My takeaway here is not "dang, I should learn to drive." One of the reasons I live in the New York City Metropolitan Area is that you can get by just fine without a car here, and I prefer it that way. My takeaway is a twofold reminder: (1) All I need is one phone call to change my financial situation from "totally screwed" to "totally fine," and (2) I can and should be doing more to make such a phone call happen.
The immediate challenge is coming up with a generic cover letter, followed by scattering it hither and yon as I apply to many jobs in quick succession... and every bit of that is anathema to me, which is part of my problem. My entire career is about obsessing over the small stuff. I'm naturally inclined that way, which is why I'm good at it. And so, I tend to go for specific dream jobs. I tailor my resume for each position. I agonize over crafting the perfect cover letter, one oozing with personality, explaining why I'd be the best thing that could happen to them... and vice-versa, so I'd also be a happy and productive employee.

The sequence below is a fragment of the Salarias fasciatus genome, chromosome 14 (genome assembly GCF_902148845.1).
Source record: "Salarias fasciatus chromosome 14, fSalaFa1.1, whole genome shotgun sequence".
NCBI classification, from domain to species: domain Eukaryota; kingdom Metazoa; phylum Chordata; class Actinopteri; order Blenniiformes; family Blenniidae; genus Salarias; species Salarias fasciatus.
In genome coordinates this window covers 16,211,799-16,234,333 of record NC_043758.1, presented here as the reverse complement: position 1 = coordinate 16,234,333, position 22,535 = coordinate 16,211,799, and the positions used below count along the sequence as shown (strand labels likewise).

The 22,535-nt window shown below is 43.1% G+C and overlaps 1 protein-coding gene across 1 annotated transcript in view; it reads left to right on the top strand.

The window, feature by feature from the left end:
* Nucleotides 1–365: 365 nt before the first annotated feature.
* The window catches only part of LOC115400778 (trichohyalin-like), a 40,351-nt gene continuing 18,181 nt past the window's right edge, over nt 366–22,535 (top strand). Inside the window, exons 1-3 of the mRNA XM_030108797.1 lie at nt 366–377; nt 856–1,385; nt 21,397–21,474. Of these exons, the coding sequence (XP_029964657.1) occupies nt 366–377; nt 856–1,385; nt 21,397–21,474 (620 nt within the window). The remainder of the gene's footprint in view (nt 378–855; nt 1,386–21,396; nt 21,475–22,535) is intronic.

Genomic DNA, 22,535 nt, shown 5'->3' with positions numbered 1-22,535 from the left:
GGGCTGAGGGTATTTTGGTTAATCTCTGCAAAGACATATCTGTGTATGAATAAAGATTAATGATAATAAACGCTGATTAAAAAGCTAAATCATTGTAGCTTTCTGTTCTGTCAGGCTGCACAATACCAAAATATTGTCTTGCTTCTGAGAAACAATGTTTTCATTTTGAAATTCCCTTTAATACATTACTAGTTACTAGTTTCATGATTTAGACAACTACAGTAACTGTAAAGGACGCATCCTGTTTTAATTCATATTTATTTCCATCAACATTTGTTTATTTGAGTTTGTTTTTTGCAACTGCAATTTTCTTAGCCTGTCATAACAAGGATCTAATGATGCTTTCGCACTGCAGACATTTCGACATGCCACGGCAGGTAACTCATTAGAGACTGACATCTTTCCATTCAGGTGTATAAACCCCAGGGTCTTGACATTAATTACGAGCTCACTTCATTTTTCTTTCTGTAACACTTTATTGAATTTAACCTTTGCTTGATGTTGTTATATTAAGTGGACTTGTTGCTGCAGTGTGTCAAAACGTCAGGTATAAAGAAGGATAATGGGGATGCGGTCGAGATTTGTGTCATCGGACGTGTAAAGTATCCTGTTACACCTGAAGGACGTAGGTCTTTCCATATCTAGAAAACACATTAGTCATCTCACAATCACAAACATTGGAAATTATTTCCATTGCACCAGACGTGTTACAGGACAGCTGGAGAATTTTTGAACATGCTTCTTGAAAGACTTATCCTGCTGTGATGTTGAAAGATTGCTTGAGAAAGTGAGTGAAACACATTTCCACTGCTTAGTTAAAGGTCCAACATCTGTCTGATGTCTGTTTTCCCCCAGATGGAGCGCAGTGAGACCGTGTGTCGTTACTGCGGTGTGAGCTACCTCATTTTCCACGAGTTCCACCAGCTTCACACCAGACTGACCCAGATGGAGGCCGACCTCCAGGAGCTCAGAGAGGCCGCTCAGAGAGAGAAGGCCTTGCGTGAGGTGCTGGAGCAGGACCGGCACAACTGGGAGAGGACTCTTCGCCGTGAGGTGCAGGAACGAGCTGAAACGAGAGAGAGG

The good thing about that approach is that when I score a direct hit, it is the Best Thing Ever. (The interview for every job I've actually gotten has amounted to "So this is what the job consists of. Are you in?") The bad thing is that when I don't... well, I don't have much work. The "just slap something generic together and get it out there" approach doesn't come easily, but there is something to be said for it.
So one of my personal myths goes like this:
My brother decided he wanted to learn to play the guitar. In those pre-Google times, do-it-yourself instruction was harder to come by, especially if you were interested in playing Jewish music. But he had a couple of helpful books and cassettes, and got started.
He also had an older brother who loved music. That would be me. I had a fair amount of raw talent, and had dabbled with keyboards over the years... but I'd never had the discipline to practice, and never got beyond the beginner level, pecking out melodies by ear. Nevertheless, I had the better ear for music. (Or so I claim, but this is my personal myth here.)